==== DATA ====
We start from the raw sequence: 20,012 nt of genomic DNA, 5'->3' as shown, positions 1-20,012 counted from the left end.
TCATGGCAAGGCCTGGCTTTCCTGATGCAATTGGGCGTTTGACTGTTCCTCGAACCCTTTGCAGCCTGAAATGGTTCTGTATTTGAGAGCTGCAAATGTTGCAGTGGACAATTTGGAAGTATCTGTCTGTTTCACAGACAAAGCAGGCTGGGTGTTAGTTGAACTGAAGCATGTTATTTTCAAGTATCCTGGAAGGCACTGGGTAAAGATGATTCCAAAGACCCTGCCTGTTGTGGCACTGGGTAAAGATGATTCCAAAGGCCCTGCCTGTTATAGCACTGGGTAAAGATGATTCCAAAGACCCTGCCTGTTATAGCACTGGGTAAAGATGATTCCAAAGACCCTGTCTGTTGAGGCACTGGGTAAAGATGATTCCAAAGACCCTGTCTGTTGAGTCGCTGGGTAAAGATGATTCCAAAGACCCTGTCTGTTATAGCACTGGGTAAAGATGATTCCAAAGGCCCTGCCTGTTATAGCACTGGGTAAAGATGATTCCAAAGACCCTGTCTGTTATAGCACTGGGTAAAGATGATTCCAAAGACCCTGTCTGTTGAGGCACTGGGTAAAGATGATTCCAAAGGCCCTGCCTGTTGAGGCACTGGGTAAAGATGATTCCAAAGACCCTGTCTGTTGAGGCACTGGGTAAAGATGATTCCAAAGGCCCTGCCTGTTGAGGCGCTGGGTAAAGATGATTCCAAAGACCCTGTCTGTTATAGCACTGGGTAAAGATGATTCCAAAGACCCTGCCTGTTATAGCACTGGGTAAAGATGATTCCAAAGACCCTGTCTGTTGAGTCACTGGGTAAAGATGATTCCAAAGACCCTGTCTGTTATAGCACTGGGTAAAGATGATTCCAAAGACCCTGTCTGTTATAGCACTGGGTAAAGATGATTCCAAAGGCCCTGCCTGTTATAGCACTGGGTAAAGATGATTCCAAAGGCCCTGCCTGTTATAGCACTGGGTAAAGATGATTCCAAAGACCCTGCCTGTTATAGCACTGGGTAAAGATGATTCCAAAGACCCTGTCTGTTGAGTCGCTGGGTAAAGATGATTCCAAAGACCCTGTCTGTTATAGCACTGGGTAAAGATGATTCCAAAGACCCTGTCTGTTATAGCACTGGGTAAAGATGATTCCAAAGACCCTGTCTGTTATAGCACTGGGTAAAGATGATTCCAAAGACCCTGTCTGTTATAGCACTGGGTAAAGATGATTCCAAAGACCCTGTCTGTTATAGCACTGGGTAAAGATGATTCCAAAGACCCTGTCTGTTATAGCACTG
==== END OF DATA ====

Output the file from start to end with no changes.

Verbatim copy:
We start from the raw sequence: 20,012 nt of genomic DNA, 5'->3' as shown, positions 1-20,012 counted from the left end.
TCATGGCAAGGCCTGGCTTTCCTGATGCAATTGGGCGTTTGACTGTTCCTCGAACCCTTTGCAGCCTGAAATGGTTCTGTATTTGAGAGCTGCAAATGTTGCAGTGGACAATTTGGAAGTATCTGTCTGTTTCACAGACAAAGCAGGCTGGGTGTTAGTTGAACTGAAGCATGTTATTTTCAAGTATCCTGGAAGGCACTGGGTAAAGATGATTCCAAAGACCCTGCCTGTTGTGGCACTGGGTAAAGATGATTCCAAAGGCCCTGCCTGTTATAGCACTGGGTAAAGATGATTCCAAAGACCCTGCCTGTTATAGCACTGGGTAAAGATGATTCCAAAGACCCTGTCTGTTGAGGCACTGGGTAAAGATGATTCCAAAGACCCTGTCTGTTGAGTCGCTGGGTAAAGATGATTCCAAAGACCCTGTCTGTTATAGCACTGGGTAAAGATGATTCCAAAGGCCCTGCCTGTTATAGCACTGGGTAAAGATGATTCCAAAGACCCTGTCTGTTATAGCACTGGGTAAAGATGATTCCAAAGACCCTGTCTGTTGAGGCACTGGGTAAAGATGATTCCAAAGGCCCTGCCTGTTGAGGCACTGGGTAAAGATGATTCCAAAGACCCTGTCTGTTGAGGCACTGGGTAAAGATGATTCCAAAGGCCCTGCCTGTTGAGGCGCTGGGTAAAGATGATTCCAAAGACCCTGTCTGTTATAGCACTGGGTAAAGATGATTCCAAAGACCCTGCCTGTTATAGCACTGGGTAAAGATGATTCCAAAGACCCTGTCTGTTGAGTCACTGGGTAAAGATGATTCCAAAGACCCTGTCTGTTATAGCACTGGGTAAAGATGATTCCAAAGACCCTGTCTGTTATAGCACTGGGTAAAGATGATTCCAAAGGCCCTGCCTGTTATAGCACTGGGTAAAGATGATTCCAAAGGCCCTGCCTGTTATAGCACTGGGTAAAGATGATTCCAAAGACCCTGCCTGTTATAGCACTGGGTAAAGATGATTCCAAAGACCCTGTCTGTTGAGTCGCTGGGTAAAGATGATTCCAAAGACCCTGTCTGTTATAGCACTGGGTAAAGATGATTCCAAAGACCCTGTCTGTTATAGCACTGGGTAAAGATGATTCCAAAGACCCTGTCTGTTATAGCACTGGGTAAAGATGATTCCAAAGACCCTGTCTGTTATAGCACTGGGTAAAGATGATTCCAAAGACCCTGTCTGTTATAGCACTGGGTAAAGATGATTCCAAAGACCCTGTCTGTTATAGCACTG